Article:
Kids don't want to go to their dads - what age is reasonable?

(20 Posts)
sugaredalmonds Fri 04-Nov-16 14:33:39

Pretty much does what it says on the tin.
What age did your kids decide they didn't want to go to the ExH's EOW and you allowed it?

handsfree Fri 04-Nov-16 14:37:56

Not my kids but my parents divorced when I was 11 and when I was 14 I was allowed to choose when I went to see my dad. Not because I had a problem seeing him, just that my social life was more important!!

sugaredalmonds Fri 04-Nov-16 14:43:33

This is my eldests reasoning, he's only 12 though.
My youngest is 7 and this isn't really so much of a problem with her at the moment but I do get the odd weekend where she would rather do other things! obviously she is far too young to be deciding so I make her go anyway - just looking for what sort of ages other people's children started getting their own lives with friends etc and didn't go EOW religiously

Inztantfunk Fri 04-Nov-16 14:52:43

My sc are 9 and 14, they still come to us for the wkend, unless they have a party to go to. or their mum wants them for whatever reason.. then we just swap the wkend if need be,

LucyLugosi Fri 04-Nov-16 17:51:11

Is there a way that the social stuff can be part of the dad's weekend?
If my DSCs were allowed to choose not to spend our nights with DP he would fight it (and be devastated).
But we all live close together so they don't have to miss anything when at ours/their mum's.

chargrilledcharley Fri 04-Nov-16 18:02:37

I live 2 hours away from him and his partner (he moved to be with her) so unfortunately not! This is the problem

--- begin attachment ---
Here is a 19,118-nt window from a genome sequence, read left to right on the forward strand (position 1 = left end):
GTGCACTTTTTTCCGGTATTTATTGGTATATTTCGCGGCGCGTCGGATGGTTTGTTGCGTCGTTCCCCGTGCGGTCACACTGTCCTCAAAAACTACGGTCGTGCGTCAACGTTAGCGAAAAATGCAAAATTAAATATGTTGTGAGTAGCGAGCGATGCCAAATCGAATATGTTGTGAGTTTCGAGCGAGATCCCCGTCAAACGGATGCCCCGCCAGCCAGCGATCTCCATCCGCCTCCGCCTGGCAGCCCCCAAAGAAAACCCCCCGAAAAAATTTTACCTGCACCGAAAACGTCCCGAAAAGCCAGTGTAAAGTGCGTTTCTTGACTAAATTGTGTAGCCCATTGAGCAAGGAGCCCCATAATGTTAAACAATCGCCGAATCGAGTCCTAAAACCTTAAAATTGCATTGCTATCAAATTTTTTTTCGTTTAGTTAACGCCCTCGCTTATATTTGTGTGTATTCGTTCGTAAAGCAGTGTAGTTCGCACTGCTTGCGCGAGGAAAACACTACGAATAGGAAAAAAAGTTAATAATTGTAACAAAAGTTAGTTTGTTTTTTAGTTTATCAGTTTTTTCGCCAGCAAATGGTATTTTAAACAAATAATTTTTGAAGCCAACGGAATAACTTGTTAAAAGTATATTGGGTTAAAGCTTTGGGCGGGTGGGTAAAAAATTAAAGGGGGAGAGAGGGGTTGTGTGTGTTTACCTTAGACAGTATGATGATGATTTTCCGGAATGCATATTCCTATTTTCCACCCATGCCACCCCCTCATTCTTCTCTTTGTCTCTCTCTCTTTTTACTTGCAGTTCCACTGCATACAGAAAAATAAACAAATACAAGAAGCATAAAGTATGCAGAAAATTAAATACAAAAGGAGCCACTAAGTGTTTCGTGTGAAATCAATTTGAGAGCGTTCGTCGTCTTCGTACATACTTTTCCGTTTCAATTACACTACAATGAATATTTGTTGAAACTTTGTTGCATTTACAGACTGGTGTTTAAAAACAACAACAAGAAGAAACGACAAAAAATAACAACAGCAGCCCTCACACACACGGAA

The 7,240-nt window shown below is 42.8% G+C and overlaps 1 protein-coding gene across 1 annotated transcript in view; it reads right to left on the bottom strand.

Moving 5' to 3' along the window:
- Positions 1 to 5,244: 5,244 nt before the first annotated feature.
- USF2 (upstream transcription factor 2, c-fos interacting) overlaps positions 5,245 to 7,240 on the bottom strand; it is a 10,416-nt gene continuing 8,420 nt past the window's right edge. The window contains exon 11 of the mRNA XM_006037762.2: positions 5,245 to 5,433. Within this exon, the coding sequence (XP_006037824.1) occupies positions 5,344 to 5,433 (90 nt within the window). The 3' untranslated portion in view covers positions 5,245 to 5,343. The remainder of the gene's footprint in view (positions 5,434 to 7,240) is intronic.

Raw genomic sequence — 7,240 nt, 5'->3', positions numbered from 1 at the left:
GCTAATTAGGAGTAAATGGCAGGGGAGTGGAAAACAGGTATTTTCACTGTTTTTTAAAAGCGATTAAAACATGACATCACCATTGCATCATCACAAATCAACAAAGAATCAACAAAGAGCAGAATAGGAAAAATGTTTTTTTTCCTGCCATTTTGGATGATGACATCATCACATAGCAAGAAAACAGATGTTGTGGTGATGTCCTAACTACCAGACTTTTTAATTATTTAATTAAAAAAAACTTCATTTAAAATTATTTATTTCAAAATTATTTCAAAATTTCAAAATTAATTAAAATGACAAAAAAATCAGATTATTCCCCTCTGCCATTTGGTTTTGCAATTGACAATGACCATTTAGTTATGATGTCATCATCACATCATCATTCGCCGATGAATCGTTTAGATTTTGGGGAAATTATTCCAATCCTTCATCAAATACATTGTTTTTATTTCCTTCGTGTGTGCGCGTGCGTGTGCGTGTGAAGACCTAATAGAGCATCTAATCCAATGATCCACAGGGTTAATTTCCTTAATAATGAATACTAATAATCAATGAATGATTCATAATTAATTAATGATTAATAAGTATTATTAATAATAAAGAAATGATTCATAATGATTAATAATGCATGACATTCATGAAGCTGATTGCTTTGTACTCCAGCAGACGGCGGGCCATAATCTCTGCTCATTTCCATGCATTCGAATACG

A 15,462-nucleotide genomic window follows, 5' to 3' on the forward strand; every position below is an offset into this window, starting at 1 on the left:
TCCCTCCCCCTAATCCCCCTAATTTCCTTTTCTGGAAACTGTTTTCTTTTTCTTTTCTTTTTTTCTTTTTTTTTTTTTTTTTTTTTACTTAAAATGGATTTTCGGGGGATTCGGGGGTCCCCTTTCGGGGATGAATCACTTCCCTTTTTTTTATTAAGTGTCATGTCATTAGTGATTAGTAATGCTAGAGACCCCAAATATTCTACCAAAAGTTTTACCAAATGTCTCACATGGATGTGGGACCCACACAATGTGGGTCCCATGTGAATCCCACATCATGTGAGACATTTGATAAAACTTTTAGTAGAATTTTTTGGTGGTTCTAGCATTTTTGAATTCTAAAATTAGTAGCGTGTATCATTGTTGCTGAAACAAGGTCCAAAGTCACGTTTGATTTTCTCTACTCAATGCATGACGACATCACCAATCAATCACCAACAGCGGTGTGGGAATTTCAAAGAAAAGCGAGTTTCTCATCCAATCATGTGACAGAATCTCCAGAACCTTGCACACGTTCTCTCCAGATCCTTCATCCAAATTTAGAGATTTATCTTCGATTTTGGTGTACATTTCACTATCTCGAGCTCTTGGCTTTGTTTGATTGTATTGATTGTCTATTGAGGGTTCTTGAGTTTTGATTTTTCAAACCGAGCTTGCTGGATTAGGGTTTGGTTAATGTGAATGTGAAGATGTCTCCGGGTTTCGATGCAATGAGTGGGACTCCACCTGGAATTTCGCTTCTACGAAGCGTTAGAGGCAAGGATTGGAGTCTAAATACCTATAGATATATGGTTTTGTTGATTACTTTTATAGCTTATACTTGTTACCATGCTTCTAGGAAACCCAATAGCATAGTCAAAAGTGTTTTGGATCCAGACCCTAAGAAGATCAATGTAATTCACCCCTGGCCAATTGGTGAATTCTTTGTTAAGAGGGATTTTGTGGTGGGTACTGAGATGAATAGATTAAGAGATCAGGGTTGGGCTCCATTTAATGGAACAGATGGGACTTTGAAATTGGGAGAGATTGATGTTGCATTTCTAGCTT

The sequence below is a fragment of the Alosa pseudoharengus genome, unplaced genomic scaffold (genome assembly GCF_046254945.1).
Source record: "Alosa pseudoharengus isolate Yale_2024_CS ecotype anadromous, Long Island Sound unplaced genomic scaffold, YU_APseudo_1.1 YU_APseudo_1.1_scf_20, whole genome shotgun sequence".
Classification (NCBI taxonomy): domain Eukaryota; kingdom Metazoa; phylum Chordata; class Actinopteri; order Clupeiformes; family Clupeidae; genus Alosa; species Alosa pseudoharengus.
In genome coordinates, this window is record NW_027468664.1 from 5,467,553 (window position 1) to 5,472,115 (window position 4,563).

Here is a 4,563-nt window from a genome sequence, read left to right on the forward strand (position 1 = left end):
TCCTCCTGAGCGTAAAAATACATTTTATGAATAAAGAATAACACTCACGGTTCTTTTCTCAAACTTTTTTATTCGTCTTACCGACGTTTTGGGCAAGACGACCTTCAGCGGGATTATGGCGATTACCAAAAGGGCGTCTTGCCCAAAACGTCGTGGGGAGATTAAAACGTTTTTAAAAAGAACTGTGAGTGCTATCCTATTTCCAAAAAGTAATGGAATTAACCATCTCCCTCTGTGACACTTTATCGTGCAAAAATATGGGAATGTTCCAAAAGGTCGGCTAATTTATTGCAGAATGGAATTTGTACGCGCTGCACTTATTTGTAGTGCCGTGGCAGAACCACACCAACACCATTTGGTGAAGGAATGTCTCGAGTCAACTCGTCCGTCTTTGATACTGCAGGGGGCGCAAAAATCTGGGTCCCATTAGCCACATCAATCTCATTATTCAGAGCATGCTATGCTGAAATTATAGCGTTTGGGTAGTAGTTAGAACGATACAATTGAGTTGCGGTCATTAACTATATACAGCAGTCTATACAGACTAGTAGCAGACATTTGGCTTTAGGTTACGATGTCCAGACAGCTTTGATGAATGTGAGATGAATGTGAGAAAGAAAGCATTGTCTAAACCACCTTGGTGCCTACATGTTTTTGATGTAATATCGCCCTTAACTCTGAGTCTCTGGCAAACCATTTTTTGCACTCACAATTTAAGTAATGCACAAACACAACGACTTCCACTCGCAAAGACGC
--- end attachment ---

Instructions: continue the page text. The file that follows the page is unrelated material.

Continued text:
chargrilledcharley Fri 04-Nov-16 18:03:05

Changed my name sorry for confusion

Chloecoconut Fri 04-Nov-16 18:12:12

My eldest had a couple of weeks where he didn't want to see his dad. He was 12 at the time and had a good reason for not wanting to go so I was ok with it (parties etc aren't a good enough reason in my book until they're a bit older or it's a special occasion) He did then go back to seeing him regularly.

Thedogdidit1 Fri 04-Nov-16 18:42:00

We are just starting to encounter this with ours (12 and 13)so I'm watching this thread with interest. In our case it doesn't help that their Mum repeatedly gets a bit further away each time she moves and it's a bit of a trek for them now which I think they find tough at the end of the week when they probably just want to chill out.

Bananasinpyjamas1 Fri 04-Nov-16 23:56:57

I'm a bit uncomfortable with children getting too much choice with seeing parents. Teenagehood is quite a vulnerable time really, and whether they like it or not, gaining different perspectives and being 'parented' by BOTH parents is maybe more important than when they are small.

They wouldn't have this choice at all if parents were still together.

But I can see that becoming an adult, you want to move into your own life, seeing friends at weekends more etc. So some leeway is fair enough. But be careful it doesn't just sidle into one parent. Or into punishing parents as in my DSCs who just moved to the 'easier' one and basically got into a load of trouble with the most lax parent!

swingofthings Sat 05-Nov-16 07:16:05

Surely it is about trying to understand the reasons and then see whether these can be resolved. Does his dad know how he feels?

My kids are starting to spend less time at their dad. They are 13 and 16 (about to turn 14 and 17). The reason the oldest is not going as often is purely down to her increasing busy life over the week-end, not just going out with friends, but working, volunteering, doing tournaments etc....